The road to a professional career in music is a long and difficult one, but it absolutely rewards those who are brave and hard-working enough to pursue it.
The field of music ranges from classical performance to production engineering to pedagogy to business and more.
The lines between these disciplines have become increasingly blurred over the years, as musicians have had to become more versatile professionally.
Gone are the days when an instrumentalist could just practice, gain performance experience, and expect to be competitive in the industry.
Nowadays, business savvy or production skills are often needed to supplement a performer’s value when booking gigs or recording music.
That’s why it’s important to have a well-rounded music education, which covers all the aspects of a music career on top of performing well.
Many of the best music schools are located in the U.S., but other international institutions produce excellent musicians and attract top teaching talent.
The following list contains 10 of the best music schools in the world spanning the U.S. and Europe.
These programs offer world-class education, unique opportunities, cutting-edge music equipment, historical prestige, or some combination of all the above.
Yale School of Music (New Haven, CT)
The only music school in the Ivy League gives students unparalleled access to historical instruments, high-tech computer programs, and vast scholarly resources.
Yale is home to the Morris Steinert Collection of Musical Instruments, an invaluable resource for academics, musicians, and instrument makers. The venue is free to the public and regularly hosts concerts and exhibitions.
Another perk of attending this prestigious school is free tuition. About 100 graduate students are admitted every year, and competition is fierce.
The only program open to undergraduates is the BA/MM, a joint program open to both music and non-music majors.
They can choose any major for the bachelor’s degree, but they must audition successfully for the School of Music before matriculating into Yale College or during their third year of undergrad. This program is designed for those interested in a broad liberal arts education rather than a conservatory-style experience.
Eastman School of Music (Rochester, NY)
Eastman is part of the renowned University of Rochester and offers the BM, MA, MM, PhD, and DMA degrees in many musical fields.
The school receives about 2,000 applications per year (1,000 undergraduates and 1,000 graduates) and only accepts 13% of them.
Eastman alumni go on to professional careers in orchestras, bands, chamber ensembles, opera companies, music schools, the recording industry, and many other subsectors of music. That’s because the support they receive as students allows them to explore almost every avenue they can think of.
For example, the Beal Institute for Film Music and Contemporary Media gives students access to education and experiences related to composing, producing, and performing music for film and contemporary media. Emmy Award-winning composer and conductor Mark Watters directs the institute.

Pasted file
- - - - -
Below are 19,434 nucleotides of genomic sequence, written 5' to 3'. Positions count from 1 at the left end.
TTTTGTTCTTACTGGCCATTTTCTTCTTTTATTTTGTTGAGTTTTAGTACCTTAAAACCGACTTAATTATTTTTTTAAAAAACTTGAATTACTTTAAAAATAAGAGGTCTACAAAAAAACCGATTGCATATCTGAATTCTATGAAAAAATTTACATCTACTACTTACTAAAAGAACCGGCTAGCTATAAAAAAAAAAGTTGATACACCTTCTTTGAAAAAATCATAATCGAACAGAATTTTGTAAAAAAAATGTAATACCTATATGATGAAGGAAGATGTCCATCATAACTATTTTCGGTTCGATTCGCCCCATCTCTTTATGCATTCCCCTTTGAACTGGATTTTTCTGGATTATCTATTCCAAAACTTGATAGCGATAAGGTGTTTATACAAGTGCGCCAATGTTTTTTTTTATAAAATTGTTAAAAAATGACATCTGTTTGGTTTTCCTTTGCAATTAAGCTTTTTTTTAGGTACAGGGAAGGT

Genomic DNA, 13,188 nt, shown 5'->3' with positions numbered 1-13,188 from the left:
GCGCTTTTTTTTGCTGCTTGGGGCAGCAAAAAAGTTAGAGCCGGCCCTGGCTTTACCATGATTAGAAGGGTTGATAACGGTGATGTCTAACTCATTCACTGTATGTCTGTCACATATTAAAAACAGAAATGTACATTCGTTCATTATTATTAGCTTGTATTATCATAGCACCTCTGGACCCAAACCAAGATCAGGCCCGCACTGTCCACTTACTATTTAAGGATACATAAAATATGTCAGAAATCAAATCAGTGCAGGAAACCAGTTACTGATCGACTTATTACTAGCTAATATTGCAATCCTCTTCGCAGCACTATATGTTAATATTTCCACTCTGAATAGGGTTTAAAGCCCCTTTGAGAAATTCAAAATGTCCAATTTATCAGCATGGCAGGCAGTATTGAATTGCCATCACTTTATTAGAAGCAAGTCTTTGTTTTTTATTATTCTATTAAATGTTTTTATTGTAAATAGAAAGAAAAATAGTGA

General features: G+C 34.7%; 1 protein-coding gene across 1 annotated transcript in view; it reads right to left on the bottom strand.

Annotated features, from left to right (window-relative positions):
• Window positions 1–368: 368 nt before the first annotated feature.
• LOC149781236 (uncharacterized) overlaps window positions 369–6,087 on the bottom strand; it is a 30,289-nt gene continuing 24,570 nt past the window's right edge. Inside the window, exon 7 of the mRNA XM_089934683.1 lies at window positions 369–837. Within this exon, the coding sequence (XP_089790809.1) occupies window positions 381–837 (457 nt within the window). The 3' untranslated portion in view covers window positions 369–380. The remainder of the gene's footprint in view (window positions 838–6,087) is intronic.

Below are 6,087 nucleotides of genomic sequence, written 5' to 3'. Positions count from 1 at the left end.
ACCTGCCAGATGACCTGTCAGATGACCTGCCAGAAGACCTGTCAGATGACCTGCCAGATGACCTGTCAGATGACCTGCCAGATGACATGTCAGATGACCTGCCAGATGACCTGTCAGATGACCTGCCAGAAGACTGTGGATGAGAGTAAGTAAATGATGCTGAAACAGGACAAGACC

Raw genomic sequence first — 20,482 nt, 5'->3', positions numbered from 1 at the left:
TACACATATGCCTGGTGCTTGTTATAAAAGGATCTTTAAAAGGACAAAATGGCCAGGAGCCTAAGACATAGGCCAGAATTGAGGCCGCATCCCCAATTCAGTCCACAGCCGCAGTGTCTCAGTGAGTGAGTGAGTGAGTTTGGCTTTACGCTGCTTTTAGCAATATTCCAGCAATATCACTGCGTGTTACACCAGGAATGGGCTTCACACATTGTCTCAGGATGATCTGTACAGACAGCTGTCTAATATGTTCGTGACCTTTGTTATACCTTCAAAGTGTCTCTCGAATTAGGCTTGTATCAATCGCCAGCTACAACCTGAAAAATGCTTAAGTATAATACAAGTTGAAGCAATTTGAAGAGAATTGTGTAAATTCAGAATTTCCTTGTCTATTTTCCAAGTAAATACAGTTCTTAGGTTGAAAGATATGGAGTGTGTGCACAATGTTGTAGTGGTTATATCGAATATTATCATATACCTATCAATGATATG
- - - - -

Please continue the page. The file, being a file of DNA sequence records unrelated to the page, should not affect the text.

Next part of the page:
Notable alumni include Grammy-winning soprano Renée Fleming, flugelhorn player Chuck Mangione, and Grammy-winning jazz double bassist Ron Carter.
Rice University Shepherd School of Music (Houston, TX)
The Shepherd School of Music emphasizes opera, orchestral, and chamber music as central performance areas.
In fact, instrumental performers particularly benefit from their time there, as the school is home to some stunning performance venues.
The Brockman Music and Performing Arts Center is a sprawling complex boasting studios, rehearsal halls, practice rooms, music labs, classrooms, and performance halls.
The James Turrell Twilight Epiphany Skyspace is an outdoor venue that combines visual beauty and superb acoustics. The venue features LED lights that complement the natural light present at twilight. Guests can view the light show nearly every day of the week, and music students regularly schedule concerts there.
The Shepherd School attracts world-class musicians to give masterclasses and concerts, including cellist Yo-Yo Ma, pianist André Watts, and violinist Itzhak Perlman.
Liverpool Institute of Performing Arts (Liverpool, England)
The birthplace of the Beatles is also home to one of the world’s foremost performing arts schools, which was actually co-founded by Sir Paul McCartney.
The music program at LIPA emphasizes performance in popular music. The school offers a one-year certificate program in popular music & music technology and a BA in music, with options to specialize in songwriting and performance or songwriting and production.
The bachelor’s degree programs are personalized for student needs, lasting either three or four years total.
Students learn the ins and outs of songwriting, musical performance, business skills, and more, all through real gig and festival experiences. Graduates emerge ready to build a successful career from their craft.
Every week professional musicians visit to give masterclasses. Past guests have included Paul McCartney, Amy Winehouse, and Mark Ronson.
Famous alumni include singer-songwriter Dan Croll, The Overtones singer Mark Franks, indie rock trio The Wombats, Emmy-nominated composer Hannah Peel, and indie pop band Clean Cut Kid.
Moscow State Tchaikovsky Conservatory (Moscow, Russia)
The Moscow Conservatory — also known as the Moscow State Tchaikovsky Conservatory — is steeped in history and tradition.